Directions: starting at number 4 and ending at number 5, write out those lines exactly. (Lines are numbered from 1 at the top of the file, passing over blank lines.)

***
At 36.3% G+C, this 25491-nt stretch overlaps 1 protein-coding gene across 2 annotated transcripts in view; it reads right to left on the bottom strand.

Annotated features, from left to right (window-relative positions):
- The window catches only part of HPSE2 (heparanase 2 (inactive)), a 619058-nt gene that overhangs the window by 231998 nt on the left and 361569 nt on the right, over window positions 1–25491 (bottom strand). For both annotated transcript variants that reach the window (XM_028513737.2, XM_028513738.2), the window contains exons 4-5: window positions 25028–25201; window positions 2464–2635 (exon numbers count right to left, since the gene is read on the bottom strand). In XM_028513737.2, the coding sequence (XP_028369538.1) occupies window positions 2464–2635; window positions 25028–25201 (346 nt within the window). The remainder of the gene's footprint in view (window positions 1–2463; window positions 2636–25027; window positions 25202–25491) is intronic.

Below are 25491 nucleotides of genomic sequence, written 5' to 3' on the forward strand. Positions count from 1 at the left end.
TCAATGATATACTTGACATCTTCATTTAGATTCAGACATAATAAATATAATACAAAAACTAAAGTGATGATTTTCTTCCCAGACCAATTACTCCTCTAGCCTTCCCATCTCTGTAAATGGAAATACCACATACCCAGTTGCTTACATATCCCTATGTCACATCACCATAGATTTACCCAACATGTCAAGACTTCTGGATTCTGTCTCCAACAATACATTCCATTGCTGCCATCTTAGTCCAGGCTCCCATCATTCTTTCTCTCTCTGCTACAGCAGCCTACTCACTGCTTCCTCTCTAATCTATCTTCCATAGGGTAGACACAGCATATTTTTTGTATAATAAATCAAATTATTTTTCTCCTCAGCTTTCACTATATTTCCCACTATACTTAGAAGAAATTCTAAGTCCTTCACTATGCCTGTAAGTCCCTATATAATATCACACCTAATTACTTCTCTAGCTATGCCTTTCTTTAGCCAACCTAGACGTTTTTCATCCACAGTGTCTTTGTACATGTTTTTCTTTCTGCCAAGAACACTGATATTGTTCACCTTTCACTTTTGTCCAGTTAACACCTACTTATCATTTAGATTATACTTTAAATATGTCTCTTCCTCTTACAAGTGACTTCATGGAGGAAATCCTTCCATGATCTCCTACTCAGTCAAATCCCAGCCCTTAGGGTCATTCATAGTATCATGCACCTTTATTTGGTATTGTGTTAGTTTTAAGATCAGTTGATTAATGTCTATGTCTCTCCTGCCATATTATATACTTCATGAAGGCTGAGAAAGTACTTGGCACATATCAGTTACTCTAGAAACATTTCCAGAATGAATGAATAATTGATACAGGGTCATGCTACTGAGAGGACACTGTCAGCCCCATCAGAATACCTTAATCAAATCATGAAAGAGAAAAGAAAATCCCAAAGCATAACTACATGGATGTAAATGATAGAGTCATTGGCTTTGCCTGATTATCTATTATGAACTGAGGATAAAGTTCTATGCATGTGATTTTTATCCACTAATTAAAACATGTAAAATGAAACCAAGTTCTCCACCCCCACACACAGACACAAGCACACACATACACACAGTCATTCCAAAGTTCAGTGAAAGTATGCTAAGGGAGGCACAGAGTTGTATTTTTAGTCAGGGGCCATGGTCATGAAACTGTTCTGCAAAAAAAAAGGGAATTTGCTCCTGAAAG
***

Below are 25491 nucleotides of genomic sequence, written 5' to 3' on the forward strand. Positions count from 1 at the left end.
TCAATGATATACTTGACATCTTCATTTAGATTCAGACATAATAAATATAATACAAAAACTAAAGTGATGATTTTCTTCCCAGACCAATTACTCCTCTAGCCTTCCCATCTCTGTAAATGGAAATACCACATACCCAGTTGCTTACATATCCCTATGTCACATCACCATAGATTTACCCAACATGTCAAGACTTCTGGATTCTGTCTCCAACAATACATTCCATTGCTGCCATCTTAGTCCAGGCTCCCATCATTCTTTCTCTCTCTGCTACAGCAGCCTACTCACTGCTTCCTCTCTAATCTATCTTCCATAGGGTAGACACAGCATATTTTTTGTATAATAAATCAAATTATTTTTCTCCTCAGCTTTCACTATATTTCCCACTATACTTAGAAGAAATTCTAAGTCCTTCACTATGCCTGTAAGTCCCTATATAATATCACACCTAATTACTTCTCTAGCTATGCCTTTCTTTAGCCAACCTAGACGTTTTTCATCCACAGTGTCTTTGTACATGTTTTTCTTTCTGCCAAGAACACTGATATTGTTCACCTTTCACTTTTGTCCAGTTAACACCTACTTATCATTTAGATTATACTTTAAATATGTCTCTTCCTCTTACAAGTGACTTCATGGAGGAAATCCTTCCATGATCTCCTACTCAGTCAAATCCCAGCCCTTAGGGTCATTCATAGTATCATGCACCTTTATTTGGTATTGTGTTAGTTTTAAGATCAGTTGATTAATGTCTATGTCTCTCCTGCCATATTATATACTTCATGAAGGCTGAGAAAGTACTTGGCACATATCAGTTACTCTAGAAACATTTCCAGAATGAATGAATAATTGATACAGGGTCATGCTACTGAGAGGACACTGTCAGCCCCATCAGAATACCTTAATCAAATCATGAAAGAGAAAAGAAAATCCCAAAGCATAACTACATGGATGTAAATGATAGAGTCATTGGCTTTGCCTGATTATCTATTATGAACTGAGGATAAAGTTCTATGCATGTGATTTTTATCCACTAATTAAAACATGTAAAATGAAACCAAGTTCTCCACCCCCACACACAGACACAAGCACACACATACACACAGTCATTCCAAAGTTCAGTGAAAGTATGCTAAGGGAGGCACAGAGTTGTATTTTTAGTCAGGGGCCATGGTCATGAAACTGTTCTGCAAAAAAAAAGGGAATTTGCTCCTGAAAG